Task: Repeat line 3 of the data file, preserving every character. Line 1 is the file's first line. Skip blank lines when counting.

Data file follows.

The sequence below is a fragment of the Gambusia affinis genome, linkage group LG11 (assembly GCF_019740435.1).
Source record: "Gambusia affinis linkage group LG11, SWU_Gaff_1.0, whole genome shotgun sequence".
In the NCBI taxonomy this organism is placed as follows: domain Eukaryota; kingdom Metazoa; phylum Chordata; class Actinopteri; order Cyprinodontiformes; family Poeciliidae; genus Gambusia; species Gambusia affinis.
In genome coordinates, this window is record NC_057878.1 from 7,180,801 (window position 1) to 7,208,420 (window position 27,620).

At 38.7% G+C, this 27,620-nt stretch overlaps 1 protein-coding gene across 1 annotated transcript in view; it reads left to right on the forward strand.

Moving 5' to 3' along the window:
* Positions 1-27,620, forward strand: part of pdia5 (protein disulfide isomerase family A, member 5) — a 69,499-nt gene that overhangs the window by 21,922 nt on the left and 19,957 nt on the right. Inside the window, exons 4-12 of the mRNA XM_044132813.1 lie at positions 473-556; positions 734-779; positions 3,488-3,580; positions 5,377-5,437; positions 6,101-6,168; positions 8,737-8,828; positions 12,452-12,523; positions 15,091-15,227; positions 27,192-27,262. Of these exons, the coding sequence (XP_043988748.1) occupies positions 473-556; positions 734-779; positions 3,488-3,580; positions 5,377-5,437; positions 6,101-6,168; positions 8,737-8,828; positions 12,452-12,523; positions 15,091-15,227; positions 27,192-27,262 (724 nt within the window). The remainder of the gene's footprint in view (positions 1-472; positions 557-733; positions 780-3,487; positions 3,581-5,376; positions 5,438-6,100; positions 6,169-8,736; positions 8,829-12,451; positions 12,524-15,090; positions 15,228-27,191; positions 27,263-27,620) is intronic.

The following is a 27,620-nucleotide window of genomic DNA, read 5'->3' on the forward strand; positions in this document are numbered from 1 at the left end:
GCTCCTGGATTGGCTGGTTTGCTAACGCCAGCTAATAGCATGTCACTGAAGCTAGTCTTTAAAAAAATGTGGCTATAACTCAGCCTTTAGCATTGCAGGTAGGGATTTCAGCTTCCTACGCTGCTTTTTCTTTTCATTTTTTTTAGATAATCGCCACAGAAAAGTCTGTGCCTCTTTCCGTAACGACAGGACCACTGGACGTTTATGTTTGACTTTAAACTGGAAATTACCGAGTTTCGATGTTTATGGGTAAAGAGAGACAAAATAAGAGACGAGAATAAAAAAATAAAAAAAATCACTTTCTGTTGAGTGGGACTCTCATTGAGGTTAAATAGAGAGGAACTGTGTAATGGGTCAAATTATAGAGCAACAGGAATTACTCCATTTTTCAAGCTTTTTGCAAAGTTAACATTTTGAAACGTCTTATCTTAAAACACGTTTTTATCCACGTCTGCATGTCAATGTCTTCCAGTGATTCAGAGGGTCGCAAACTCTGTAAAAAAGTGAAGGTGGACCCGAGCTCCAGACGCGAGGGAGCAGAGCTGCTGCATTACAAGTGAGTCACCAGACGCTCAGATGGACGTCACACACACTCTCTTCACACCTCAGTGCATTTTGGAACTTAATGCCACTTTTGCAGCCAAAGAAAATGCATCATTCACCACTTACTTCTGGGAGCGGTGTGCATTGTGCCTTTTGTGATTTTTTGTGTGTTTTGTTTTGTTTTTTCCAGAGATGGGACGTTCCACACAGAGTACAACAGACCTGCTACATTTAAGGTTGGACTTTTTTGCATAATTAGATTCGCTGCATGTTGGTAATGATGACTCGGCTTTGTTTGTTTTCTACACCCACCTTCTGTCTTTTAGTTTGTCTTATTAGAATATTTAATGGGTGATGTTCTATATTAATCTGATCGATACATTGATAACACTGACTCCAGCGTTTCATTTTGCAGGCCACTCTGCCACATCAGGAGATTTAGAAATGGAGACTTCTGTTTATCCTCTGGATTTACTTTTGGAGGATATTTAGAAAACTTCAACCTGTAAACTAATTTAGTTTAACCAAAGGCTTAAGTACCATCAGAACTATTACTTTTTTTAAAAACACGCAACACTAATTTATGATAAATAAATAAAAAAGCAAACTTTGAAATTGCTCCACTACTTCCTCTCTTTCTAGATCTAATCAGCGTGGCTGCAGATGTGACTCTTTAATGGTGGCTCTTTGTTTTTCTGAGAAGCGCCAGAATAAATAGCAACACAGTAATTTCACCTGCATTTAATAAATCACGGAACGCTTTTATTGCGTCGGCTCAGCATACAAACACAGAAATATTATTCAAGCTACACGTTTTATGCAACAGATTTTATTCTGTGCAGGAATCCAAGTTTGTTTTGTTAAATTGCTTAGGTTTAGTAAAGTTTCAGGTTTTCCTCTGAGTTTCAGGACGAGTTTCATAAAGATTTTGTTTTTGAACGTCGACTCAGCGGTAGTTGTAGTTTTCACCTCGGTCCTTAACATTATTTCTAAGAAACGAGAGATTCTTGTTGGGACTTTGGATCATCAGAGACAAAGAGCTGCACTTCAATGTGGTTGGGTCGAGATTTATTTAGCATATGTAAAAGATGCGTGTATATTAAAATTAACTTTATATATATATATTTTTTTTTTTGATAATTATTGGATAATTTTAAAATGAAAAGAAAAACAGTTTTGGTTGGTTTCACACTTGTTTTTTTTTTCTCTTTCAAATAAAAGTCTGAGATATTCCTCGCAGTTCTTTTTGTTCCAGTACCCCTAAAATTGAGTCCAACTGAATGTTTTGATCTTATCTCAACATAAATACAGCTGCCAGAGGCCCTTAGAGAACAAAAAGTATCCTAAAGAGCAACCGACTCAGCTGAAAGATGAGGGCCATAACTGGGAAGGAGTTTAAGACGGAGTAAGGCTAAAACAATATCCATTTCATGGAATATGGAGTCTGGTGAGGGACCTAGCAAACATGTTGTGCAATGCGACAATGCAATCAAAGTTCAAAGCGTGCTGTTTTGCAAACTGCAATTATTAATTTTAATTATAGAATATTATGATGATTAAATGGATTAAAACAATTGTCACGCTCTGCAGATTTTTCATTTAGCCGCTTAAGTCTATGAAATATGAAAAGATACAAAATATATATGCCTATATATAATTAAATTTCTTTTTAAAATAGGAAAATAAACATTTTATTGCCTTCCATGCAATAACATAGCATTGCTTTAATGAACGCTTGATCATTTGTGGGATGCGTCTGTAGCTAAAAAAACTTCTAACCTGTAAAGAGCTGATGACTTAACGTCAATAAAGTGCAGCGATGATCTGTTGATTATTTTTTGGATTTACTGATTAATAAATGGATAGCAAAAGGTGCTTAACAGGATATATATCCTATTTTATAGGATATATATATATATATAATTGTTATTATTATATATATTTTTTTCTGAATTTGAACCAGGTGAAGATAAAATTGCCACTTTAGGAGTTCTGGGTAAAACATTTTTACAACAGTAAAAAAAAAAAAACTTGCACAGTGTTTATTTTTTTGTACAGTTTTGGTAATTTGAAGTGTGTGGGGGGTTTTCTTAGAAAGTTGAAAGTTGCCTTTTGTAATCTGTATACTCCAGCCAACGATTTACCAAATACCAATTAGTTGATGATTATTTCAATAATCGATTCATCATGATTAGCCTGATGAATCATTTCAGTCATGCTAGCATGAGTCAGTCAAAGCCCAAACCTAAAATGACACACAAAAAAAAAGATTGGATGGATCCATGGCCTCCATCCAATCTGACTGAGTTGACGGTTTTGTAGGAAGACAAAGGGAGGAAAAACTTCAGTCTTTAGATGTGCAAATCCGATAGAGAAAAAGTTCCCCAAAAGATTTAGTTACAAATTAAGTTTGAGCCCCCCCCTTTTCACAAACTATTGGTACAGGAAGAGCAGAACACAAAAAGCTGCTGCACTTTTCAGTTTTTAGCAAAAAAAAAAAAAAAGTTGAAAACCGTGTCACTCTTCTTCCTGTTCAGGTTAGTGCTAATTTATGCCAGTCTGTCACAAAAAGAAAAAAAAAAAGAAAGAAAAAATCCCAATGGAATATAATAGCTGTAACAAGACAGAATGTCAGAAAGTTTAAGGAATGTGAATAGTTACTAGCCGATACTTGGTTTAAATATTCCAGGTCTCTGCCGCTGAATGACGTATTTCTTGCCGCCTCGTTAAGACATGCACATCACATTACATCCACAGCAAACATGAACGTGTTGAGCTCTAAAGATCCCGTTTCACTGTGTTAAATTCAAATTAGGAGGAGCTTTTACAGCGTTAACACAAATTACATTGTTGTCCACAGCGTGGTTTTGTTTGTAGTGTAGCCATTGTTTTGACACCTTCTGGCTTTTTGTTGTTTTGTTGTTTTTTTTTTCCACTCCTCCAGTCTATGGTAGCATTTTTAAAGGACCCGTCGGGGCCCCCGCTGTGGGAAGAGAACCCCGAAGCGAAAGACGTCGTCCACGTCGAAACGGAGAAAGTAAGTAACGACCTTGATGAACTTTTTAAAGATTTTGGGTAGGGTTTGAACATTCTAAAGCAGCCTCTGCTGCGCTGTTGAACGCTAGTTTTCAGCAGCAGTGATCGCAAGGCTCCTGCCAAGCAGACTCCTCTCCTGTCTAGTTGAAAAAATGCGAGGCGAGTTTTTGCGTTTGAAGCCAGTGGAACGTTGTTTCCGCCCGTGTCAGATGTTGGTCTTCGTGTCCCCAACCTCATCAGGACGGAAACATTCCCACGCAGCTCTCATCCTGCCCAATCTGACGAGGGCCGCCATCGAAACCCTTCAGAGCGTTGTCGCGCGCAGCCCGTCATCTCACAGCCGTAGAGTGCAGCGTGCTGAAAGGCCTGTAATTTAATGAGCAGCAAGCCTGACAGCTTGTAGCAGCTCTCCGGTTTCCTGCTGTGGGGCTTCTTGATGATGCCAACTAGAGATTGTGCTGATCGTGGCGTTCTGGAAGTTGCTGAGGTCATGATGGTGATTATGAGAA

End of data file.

In the NCBI taxonomy this organism is placed as follows: domain Eukaryota; kingdom Metazoa; phylum Chordata; class Actinopteri; order Cyprinodontiformes; family Poeciliidae; genus Gambusia; species Gambusia affinis.